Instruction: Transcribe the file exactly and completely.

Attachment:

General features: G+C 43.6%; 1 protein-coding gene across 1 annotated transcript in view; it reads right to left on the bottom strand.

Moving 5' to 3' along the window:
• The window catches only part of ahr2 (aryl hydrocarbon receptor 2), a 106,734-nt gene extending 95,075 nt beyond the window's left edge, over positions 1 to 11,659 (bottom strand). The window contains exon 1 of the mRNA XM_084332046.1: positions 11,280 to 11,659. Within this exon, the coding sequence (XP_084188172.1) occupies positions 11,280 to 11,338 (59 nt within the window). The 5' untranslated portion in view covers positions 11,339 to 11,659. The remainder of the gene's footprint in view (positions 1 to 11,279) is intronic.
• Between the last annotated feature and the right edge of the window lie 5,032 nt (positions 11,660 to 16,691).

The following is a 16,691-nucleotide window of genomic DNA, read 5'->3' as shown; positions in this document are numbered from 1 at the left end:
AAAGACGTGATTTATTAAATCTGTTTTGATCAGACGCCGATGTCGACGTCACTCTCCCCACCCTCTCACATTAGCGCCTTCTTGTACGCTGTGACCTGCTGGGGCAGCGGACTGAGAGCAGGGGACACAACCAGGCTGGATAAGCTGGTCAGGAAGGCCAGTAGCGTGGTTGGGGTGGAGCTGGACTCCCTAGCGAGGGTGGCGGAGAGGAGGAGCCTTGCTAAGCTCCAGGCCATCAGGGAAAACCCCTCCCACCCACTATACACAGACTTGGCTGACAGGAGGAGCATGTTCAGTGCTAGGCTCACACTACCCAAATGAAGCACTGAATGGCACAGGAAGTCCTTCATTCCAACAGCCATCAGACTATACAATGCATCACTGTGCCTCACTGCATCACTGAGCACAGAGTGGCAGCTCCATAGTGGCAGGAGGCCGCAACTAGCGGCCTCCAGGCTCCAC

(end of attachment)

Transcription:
General features: G+C 43.6%; 1 protein-coding gene across 1 annotated transcript in view; it reads right to left on the bottom strand.

Moving 5' to 3' along the window:
• The window catches only part of ahr2 (aryl hydrocarbon receptor 2), a 106,734-nt gene extending 95,075 nt beyond the window's left edge, over positions 1 to 11,659 (bottom strand). The window contains exon 1 of the mRNA XM_084332046.1: positions 11,280 to 11,659. Within this exon, the coding sequence (XP_084188172.1) occupies positions 11,280 to 11,338 (59 nt within the window). The 5' untranslated portion in view covers positions 11,339 to 11,659. The remainder of the gene's footprint in view (positions 1 to 11,279) is intronic.
• Between the last annotated feature and the right edge of the window lie 5,032 nt (positions 11,660 to 16,691).

The following is a 16,691-nucleotide window of genomic DNA, read 5'->3' as shown; positions in this document are numbered from 1 at the left end:
AAAGACGTGATTTATTAAATCTGTTTTGATCAGACGCCGATGTCGACGTCACTCTCCCCACCCTCTCACATTAGCGCCTTCTTGTACGCTGTGACCTGCTGGGGCAGCGGACTGAGAGCAGGGGACACAACCAGGCTGGATAAGCTGGTCAGGAAGGCCAGTAGCGTGGTTGGGGTGGAGCTGGACTCCCTAGCGAGGGTGGCGGAGAGGAGGAGCCTTGCTAAGCTCCAGGCCATCAGGGAAAACCCCTCCCACCCACTATACACAGACTTGGCTGACAGGAGGAGCATGTTCAGTGCTAGGCTCACACTACCCAAATGAAGCACTGAATGGCACAGGAAGTCCTTCATTCCAACAGCCATCAGACTATACAATGCATCACTGTGCCTCACTGCATCACTGAGCACAGAGTGGCAGCTCCATAGTGGCAGGAGGCCGCAACTAGCGGCCTCCAGGCTCCAC